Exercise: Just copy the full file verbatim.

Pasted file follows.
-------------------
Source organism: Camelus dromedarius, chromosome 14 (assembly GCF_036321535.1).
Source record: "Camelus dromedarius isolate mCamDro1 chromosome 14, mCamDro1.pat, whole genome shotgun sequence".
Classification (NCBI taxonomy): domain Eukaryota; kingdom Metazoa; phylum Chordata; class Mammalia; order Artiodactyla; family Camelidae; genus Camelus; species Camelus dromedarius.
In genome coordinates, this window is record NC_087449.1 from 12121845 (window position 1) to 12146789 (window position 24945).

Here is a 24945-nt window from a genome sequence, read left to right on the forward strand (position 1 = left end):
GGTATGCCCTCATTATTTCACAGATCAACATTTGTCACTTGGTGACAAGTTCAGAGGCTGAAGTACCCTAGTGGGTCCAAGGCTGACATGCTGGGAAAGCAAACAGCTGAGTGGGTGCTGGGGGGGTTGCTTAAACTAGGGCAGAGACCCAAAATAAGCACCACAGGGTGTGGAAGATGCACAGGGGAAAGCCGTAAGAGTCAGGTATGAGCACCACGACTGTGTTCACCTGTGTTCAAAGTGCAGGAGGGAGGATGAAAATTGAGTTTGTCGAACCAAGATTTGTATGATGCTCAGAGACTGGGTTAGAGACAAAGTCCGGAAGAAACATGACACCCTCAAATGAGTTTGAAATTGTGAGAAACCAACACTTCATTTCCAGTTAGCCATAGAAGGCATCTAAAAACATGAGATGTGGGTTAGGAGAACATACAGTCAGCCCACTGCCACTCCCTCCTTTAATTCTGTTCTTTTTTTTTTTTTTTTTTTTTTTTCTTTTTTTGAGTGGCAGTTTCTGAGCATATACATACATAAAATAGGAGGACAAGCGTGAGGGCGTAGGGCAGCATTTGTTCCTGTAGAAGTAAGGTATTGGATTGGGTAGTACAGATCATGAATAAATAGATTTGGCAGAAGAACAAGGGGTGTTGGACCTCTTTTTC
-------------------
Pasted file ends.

Source organism: Camelus dromedarius, chromosome 14 (assembly GCF_036321535.1).
Source record: "Camelus dromedarius isolate mCamDro1 chromosome 14, mCamDro1.pat, whole genome shotgun sequence".
Classification (NCBI taxonomy): domain Eukaryota; kingdom Metazoa; phylum Chordata; class Mammalia; order Artiodactyla; family Camelidae; genus Camelus; species Camelus dromedarius.
In genome coordinates, this window is record NC_087449.1 from 12121845 (window position 1) to 12146789 (window position 24945).

Here is a 24945-nt window from a genome sequence, read left to right on the forward strand (position 1 = left end):
GGTATGCCCTCATTATTTCACAGATCAACATTTGTCACTTGGTGACAAGTTCAGAGGCTGAAGTACCCTAGTGGGTCCAAGGCTGACATGCTGGGAAAGCAAACAGCTGAGTGGGTGCTGGGGGGGTTGCTTAAACTAGGGCAGAGACCCAAAATAAGCACCACAGGGTGTGGAAGATGCACAGGGGAAAGCCGTAAGAGTCAGGTATGAGCACCACGACTGTGTTCACCTGTGTTCAAAGTGCAGGAGGGAGGATGAAAATTGAGTTTGTCGAACCAAGATTTGTATGATGCTCAGAGACTGGGTTAGAGACAAAGTCCGGAAGAAACATGACACCCTCAAATGAGTTTGAAATTGTGAGAAACCAACACTTCATTTCCAGTTAGCCATAGAAGGCATCTAAAAACATGAGATGTGGGTTAGGAGAACATACAGTCAGCCCACTGCCACTCCCTCCTTTAATTCTGTTCTTTTTTTTTTTTTTTTTTTTTTTTCTTTTTTTGAGTGGCAGTTTCTGAGCATATACATACATAAAATAGGAGGACAAGCGTGAGGGCGTAGGGCAGCATTTGTTCCTGTAGAAGTAAGGTATTGGATTGGGTAGTACAGATCATGAATAAATAGATTTGGCAGAAGAACAAGGGGTGTTGGACCTCTTTTTC